Next year will see further developments in Rotterdam’s sourcing and application of sustainably sourced tropical timber arising from its membership of the STTC.
Already ranked as one of the most sustainable major cities globally, according to the Arcadis Sustainable Cities Index, Rotterdam signed up to the Coalition at the latter’s 2016 Conference, for which it was also the venue. The city authority has an established strategy of sourcing its own timber, which it then supplies to its contractors.
Its timber procurement policy follows the Dutch government’s Timber Procurement Assessment System (TPAS).
By becoming an STTC member, Rotterdam’s goals were both to put its procurement systems under still closer scrutiny and to help develop and drive application of sustainable tropical timber, including lesser known timber species (LKTS). The motivation was to take forward its climate policy and support spread of sustainable forest management in supplier countries.
In 2018 Probos, the institute for sustainable forestry and forest products, will monitor whether Rotterdam is hitting its target to procure 100% of its timber from sustainably managed forest. Working with city project managers, it will also audit a number of public works using tropical timber; checking that the requirement for sustainably sourced material has been included correctly in contracts and the latter then observed.
Reports from these assessments will be one focus of a subsequent workshop for project managers and experts from Rotterdam’s municipal construction department, plus possibly neighbouring urban authorities. This event will also explore how timber applications can be developed and where LKTS can be used.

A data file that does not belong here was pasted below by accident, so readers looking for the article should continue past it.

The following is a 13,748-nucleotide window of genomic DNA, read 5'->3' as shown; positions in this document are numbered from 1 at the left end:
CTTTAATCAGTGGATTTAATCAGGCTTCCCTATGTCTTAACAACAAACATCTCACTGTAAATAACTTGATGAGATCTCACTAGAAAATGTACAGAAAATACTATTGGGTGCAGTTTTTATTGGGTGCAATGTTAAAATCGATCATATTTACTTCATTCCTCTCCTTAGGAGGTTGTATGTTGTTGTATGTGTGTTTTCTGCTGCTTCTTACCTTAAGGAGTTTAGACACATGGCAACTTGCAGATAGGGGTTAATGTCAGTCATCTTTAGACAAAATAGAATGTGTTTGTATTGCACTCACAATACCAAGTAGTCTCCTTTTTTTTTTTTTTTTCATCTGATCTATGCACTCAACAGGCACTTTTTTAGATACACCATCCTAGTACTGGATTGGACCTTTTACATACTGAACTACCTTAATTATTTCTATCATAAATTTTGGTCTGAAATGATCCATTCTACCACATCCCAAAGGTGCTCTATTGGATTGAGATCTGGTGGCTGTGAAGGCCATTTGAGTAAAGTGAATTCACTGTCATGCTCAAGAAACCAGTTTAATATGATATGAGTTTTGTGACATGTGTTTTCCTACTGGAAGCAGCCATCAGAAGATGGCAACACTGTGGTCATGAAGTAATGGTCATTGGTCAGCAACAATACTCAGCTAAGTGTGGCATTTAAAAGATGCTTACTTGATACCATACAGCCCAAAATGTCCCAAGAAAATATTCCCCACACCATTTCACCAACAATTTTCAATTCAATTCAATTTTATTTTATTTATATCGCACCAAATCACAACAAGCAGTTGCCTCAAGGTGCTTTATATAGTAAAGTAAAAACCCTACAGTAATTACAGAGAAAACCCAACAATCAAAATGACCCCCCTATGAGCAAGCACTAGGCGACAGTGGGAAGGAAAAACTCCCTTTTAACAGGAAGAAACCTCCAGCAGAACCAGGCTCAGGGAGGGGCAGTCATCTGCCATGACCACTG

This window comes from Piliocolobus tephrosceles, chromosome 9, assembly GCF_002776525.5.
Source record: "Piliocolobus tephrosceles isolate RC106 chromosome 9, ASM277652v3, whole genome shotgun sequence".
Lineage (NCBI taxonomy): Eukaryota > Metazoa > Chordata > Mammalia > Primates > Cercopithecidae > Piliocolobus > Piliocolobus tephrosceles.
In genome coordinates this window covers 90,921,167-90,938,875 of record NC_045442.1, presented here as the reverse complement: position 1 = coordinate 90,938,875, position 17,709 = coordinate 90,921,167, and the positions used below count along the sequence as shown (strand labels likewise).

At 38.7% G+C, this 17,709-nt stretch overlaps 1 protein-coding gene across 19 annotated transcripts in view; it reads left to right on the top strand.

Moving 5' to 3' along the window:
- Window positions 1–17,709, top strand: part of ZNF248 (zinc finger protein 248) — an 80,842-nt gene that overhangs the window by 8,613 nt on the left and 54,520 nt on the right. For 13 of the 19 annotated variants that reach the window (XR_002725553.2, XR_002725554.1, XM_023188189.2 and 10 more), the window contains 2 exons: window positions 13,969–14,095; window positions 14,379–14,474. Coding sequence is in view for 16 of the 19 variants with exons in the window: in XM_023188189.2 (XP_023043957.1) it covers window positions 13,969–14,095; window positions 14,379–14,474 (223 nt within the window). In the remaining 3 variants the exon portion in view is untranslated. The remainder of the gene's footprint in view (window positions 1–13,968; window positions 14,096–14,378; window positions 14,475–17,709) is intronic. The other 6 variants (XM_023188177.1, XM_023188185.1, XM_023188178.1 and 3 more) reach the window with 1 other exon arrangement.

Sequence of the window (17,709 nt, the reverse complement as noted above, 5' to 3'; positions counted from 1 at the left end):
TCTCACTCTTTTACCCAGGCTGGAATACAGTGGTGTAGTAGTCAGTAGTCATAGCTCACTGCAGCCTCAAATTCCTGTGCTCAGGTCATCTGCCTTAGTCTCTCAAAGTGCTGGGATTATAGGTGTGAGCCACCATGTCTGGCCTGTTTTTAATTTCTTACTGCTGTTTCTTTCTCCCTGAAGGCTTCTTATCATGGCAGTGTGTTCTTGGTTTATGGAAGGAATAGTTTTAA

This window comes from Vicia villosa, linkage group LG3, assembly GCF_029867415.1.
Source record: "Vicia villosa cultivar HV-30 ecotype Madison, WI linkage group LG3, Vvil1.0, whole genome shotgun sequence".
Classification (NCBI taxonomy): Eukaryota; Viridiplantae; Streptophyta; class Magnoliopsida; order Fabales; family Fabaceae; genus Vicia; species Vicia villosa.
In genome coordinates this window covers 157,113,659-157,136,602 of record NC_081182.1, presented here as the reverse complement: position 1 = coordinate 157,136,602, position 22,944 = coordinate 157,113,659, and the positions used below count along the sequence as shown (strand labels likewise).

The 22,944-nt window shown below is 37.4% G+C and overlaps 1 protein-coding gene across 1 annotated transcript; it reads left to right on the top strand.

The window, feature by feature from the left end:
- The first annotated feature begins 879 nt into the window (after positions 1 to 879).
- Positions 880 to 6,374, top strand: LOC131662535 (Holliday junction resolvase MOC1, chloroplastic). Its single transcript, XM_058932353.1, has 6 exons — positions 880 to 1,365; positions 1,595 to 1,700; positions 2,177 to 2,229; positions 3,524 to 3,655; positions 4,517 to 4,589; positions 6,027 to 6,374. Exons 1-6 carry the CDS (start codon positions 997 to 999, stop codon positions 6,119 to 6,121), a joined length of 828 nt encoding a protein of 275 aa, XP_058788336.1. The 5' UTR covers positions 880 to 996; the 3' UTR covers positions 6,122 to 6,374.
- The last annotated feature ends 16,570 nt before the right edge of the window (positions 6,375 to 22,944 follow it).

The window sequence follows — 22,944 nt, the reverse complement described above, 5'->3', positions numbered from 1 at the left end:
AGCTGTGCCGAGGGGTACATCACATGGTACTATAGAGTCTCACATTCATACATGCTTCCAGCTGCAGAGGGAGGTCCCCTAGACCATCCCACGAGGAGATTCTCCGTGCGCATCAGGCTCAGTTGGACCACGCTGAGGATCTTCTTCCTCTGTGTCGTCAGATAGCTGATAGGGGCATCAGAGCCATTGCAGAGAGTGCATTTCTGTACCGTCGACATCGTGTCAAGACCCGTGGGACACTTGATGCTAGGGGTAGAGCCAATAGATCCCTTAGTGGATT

Probos will present on the vital link between using sustainably sourced tropical timber and supporting and incentivising sustainable forest management. In addition, a timber life cycle analyses (LCA) expert will share results from recent STTC supported studies evaluating the LCA performance of sustainable tropical timber used as marine plank piling and for pedestrian/cycle bridges versus man-made competitor materials.
Opportunities and challenges for tropical timber will be discussed, and the outcomes of the workshop will be used in drafting Rotterdam’s action plan for further development of timber sourcing and use.
Commenting on the task ahead, Rotterdam city council sustainable procurement specialist Léon Dijk said: “Using our natural resources wisely is key to sustainable procurement which means thinking carefully about what you buy and considering the social and economic impacts of each purchasing decision. Together with our suppliers, Rotterdam can drive a transition to sustainable consumption and production throughout the world.”